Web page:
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Li Cunxin speaking at the ProVision conference


By Kerry I’Anson
National branding and corporate affairs manager


Practice owners must continually evolve the way they do business, engage with their patients, energise their staff, and market and sell their services, according to the panel of speakers at this year’s ProVision conference.

The conference, held on 8-10 September in Cairns, was attended by almost 400 delegates. The theme of the conference was Relevance, a topic that ProVision CEO Steven Johnston said was highly significant in an age in which technology and society were changing at a faster pace than many organisations’ ability to keep up with them.

‘If you are not evolving your offer, how can you stay relevant?’ Mr Johnston challenged his audience.

He said that change had to be multidimensional and must embrace all facets of doing business today, from gaining a better understanding of consumers through to creating a positive patient experience that generated loyalty and referral.

A compelling retail environment and an energetic and engaged staff were also important to enhancing reputation among patients and future employees, Mr Johnston said.

The topic of Relevance was elaborated in a series of presentations led by subject matter experts including opening speaker Michael McQueen, a bestselling author and futurist.

Mr McQueen concentrated on disruptive change which is being driven by technology such as driverless cars and 3-D printing, which are likely to replace whole industry sectors; marketplace change brought about by consolidation and growth in competitors and consumer buying behaviour; demographic shifts which are resulting in younger consumers buying experiences rather than material possessions; and through regulatory and legislative change where goal posts move regularly and quickly.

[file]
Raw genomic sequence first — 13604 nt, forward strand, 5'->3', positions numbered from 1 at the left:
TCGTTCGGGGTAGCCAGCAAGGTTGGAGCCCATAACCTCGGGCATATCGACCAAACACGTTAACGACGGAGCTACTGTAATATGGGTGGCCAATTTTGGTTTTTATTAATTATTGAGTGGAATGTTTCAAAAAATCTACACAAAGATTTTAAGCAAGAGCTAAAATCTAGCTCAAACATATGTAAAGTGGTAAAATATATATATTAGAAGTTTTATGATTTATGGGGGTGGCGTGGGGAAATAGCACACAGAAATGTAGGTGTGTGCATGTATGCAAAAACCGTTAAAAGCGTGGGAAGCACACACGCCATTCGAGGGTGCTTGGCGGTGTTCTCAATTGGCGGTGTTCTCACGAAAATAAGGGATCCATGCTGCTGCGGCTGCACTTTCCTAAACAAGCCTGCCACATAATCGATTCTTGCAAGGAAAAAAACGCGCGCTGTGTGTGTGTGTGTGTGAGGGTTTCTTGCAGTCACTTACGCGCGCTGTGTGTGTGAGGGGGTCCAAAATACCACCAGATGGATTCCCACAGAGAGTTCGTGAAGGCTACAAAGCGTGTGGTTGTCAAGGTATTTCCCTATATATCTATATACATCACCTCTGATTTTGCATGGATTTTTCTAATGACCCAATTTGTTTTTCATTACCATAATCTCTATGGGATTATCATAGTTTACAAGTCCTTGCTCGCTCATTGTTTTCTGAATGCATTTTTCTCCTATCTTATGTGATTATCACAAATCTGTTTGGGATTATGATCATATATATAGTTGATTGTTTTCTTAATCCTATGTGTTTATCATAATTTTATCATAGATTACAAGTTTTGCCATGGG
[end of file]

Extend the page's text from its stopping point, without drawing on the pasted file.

David Chalke, a leading social analyst, said there was a seismic shift taking place in Australian culture. He said that it was an interesting but difficult time for business to try and keep up with this rapid rate of transformation, and concentrated his presentation on the changing consumer with emphasis on the evolution of identify, or ‘me’, as fundamental to younger generations.

Business coach and author Peter Schmideg stressed that among these changes, practice managers and optometrists needed to apply the principles of emotional intelligence when dealing with patients and staff. Communications expert Georgia Murch also explained the art of having tough but necessary conversations to retain and build trust and outstanding teams.

Entrepreneur and founder of Red Balloon, Naomi Simson, and world-renowned principal dancer, best-selling author and now creative director of Queensland Ballet, Li Cunxin, rounded off the speakers’ panel. Both spoke about the very different hardships and challenges that they endured in bringing their dreams to reality.

The conference was supported by a trade show on 9 September.

  • · Kerry I’Anson attended the ProVision conference

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